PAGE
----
10 Dirtiest Jobs in Science
Sometimes a job calls for a little dirty work, but when your job is in science, the dirty part can become increasingly literal.
Popular Science magazine releases an annual report detailing the "Worst Jobs in Science." Among the psychologically demanding and dangerous elements of some of these jobs, these scientists must also be willing to get to the nitty gritty, even if it means going where no man or woman has gone before (or would want to).
Whether they are sifting through reeking mud banks to find cures for contamination, or sorting stool samples to get to the bottom of our bathroom dilemmas, these are some of the science jobs that sacrifice their time, energy and comfort for the greater global good.
If you're a science enthusiast looking for a job and not afraid to get a little dirty, or just looking for a reason to appreciate your work a little more, here are 10 of some of the dirtiest jobs in science:
1. Manure Inspector
What they do: Wade through farming manure, inspecting different kinds of animal waste to make sure it is free from contaminants. By checking the manure, these scientists make sure that the harmful materials do not spread to infect vegetation, animals or consumers.
2. Orangutan-Pee Collector
What they do: Collect and analyze ape urine to study factors that effect their reproduction. The work involves tracking down apes and laying down large plastic sheets or attaching plastic bags to poles in hopes of catching adequate samples to analyze.
3. Hot-Zone Superintendent
What they do: Perform maintenance work for bio-safety labs that study lethal airborne pathogens, for which there is no known cure. Their work enables scientists to study the nature of disease-causing organisms, such as anthrax.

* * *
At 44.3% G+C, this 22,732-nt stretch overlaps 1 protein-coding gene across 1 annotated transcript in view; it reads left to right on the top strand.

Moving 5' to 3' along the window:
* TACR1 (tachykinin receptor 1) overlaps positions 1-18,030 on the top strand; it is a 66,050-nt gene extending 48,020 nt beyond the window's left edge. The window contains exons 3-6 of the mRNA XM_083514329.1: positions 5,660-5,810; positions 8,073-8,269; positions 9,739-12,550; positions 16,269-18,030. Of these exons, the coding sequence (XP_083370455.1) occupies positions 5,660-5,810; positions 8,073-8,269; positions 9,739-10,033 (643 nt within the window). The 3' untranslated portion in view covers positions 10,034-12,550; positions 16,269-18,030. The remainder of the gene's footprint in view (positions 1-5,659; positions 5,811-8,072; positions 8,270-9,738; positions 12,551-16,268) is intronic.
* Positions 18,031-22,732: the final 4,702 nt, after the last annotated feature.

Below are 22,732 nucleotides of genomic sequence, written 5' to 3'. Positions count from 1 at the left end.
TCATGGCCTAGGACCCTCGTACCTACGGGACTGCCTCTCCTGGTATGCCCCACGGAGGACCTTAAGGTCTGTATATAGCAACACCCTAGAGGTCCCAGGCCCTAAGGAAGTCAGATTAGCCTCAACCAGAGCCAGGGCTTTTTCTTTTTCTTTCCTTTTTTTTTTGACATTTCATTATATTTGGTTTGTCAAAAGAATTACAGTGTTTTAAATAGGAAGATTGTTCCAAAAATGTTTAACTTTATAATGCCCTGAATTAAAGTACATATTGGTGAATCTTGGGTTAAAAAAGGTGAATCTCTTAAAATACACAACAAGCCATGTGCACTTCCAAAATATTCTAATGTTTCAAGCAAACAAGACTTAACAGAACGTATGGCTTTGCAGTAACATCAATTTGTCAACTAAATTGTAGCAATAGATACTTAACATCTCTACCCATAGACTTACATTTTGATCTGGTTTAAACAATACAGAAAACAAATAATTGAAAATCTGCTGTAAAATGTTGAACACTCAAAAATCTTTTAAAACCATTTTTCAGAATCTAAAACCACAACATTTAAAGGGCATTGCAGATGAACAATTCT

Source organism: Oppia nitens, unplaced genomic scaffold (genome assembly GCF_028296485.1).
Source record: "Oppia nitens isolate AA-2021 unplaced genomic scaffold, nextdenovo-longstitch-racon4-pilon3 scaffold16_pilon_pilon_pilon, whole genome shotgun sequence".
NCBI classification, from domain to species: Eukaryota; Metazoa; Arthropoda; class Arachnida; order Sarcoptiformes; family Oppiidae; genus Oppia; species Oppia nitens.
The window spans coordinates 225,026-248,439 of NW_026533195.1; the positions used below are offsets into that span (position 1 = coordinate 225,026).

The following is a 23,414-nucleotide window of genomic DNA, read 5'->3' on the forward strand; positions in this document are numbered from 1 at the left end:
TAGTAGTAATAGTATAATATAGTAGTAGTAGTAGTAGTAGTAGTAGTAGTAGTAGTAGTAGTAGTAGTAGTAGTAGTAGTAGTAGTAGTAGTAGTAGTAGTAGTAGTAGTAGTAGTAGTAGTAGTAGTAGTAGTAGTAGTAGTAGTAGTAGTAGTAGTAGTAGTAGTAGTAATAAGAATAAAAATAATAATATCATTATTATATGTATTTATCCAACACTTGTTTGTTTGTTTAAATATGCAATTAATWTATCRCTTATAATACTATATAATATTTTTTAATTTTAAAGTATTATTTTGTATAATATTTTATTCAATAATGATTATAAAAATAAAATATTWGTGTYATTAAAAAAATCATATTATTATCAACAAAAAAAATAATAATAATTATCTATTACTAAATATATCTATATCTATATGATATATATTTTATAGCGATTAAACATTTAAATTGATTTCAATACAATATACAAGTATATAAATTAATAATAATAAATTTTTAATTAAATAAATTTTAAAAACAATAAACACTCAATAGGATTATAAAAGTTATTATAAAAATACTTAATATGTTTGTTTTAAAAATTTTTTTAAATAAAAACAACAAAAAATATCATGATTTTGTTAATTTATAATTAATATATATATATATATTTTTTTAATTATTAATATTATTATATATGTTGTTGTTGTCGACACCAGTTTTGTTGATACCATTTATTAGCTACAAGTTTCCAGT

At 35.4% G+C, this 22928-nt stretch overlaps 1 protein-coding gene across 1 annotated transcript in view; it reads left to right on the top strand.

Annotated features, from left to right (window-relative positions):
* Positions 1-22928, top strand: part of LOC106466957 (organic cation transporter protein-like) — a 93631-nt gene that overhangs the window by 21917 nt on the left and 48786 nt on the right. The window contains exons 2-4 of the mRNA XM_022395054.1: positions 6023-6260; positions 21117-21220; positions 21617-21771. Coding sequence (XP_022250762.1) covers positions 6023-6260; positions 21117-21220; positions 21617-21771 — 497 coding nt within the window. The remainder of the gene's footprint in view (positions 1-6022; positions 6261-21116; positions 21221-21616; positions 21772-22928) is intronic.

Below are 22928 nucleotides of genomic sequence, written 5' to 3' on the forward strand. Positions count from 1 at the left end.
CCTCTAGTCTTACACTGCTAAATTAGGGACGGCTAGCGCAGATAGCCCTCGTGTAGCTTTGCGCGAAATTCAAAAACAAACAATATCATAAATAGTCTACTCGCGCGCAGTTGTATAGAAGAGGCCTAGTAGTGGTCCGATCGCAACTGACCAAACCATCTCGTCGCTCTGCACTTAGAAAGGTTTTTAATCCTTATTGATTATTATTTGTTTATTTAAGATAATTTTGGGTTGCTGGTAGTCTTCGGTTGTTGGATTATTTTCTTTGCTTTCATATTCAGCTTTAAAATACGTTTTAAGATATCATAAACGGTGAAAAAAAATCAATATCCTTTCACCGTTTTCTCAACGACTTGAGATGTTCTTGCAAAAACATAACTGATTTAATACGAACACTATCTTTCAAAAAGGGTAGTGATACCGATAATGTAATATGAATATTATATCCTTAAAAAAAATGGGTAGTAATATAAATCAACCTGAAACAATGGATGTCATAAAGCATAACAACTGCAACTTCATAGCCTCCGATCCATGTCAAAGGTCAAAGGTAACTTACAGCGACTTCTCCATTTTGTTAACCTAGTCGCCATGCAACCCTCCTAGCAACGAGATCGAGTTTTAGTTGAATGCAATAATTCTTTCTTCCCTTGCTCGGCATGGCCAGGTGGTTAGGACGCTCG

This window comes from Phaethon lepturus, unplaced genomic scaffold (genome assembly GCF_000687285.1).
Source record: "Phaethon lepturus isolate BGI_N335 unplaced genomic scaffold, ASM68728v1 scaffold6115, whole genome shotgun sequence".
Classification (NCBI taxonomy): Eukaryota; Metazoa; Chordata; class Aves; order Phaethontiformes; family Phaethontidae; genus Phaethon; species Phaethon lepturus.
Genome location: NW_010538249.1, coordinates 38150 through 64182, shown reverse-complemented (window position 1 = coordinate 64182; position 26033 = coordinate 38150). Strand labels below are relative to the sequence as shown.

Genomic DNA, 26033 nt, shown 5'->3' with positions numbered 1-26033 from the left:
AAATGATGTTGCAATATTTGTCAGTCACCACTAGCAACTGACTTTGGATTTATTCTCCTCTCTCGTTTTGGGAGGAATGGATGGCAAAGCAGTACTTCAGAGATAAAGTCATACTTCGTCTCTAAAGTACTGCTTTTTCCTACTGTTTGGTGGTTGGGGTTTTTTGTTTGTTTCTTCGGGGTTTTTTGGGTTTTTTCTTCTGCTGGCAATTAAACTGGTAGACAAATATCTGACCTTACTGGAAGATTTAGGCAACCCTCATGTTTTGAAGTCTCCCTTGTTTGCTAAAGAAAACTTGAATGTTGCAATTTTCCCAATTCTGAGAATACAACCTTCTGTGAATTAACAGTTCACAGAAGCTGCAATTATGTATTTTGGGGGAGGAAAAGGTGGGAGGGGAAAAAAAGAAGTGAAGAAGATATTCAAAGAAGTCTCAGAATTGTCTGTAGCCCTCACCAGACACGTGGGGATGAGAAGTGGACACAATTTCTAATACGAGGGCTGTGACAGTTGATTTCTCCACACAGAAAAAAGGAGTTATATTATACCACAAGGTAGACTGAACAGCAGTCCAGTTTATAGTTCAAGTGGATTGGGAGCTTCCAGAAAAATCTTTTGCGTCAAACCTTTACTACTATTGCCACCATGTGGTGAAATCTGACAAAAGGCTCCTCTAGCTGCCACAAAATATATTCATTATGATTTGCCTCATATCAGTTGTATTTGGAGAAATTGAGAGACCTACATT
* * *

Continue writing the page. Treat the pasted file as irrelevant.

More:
4. Extremophile Excavator
What they do: Sift through the smelly fumes of arsenic-saturated mud areas in blistering heat in order to gather samples containing arsenic-eating extremophiles. The purpose is to find microbes that could possibly assist in the decontamination of the nation's freshwater sources.
5. Dysentery Stool Sample Analyzer
What they do: Study stool samples from diseased humans who have experienced diarrhea from a disease-causing microbe. The analysis allows these scientists to develop intestinal diagnostics to ease those suffering from the disease.
6. Semen Washer
What they do: Take semen samples under microscopic observation to study their sperm count, then spin, separate, add preservatives and freeze the samples for in vitro fertilization.
What they do: Monitor volcanic regions to determine when they'll erupt next. In addition to dodging hot magma, these scientists mountain climb their way through the heat and fight their way through fogs of sulfur dioxide gas, ash, rocks and debris.
8. Carcass Cleaner
What they do: Clean corpses for display using one of a variety of cleaning methods. This may include immersing the body in boiling chemicals, placing maggots or beetles on the carcass, or picking off the leftover flesh.
9. Fistula Feeder
What they do: Study how the insides of cattle work. To do this, they deplug the fistula, an opening to the bovine intestinal system, and take samples from the forestomach to test their digestion and reaction to food additives.
10. Corpse-Flower Grower
What they do: Grow and tend to a towering, foul-smelling plant called the corpse flower. Similar to the way pleasant-smelling flowers attract honeybees, the corpse flower attracts its own bugs, Sumatran carrion beetles and flesh flies. These scientists are competing to grow the largest blooming plant in cultivation.
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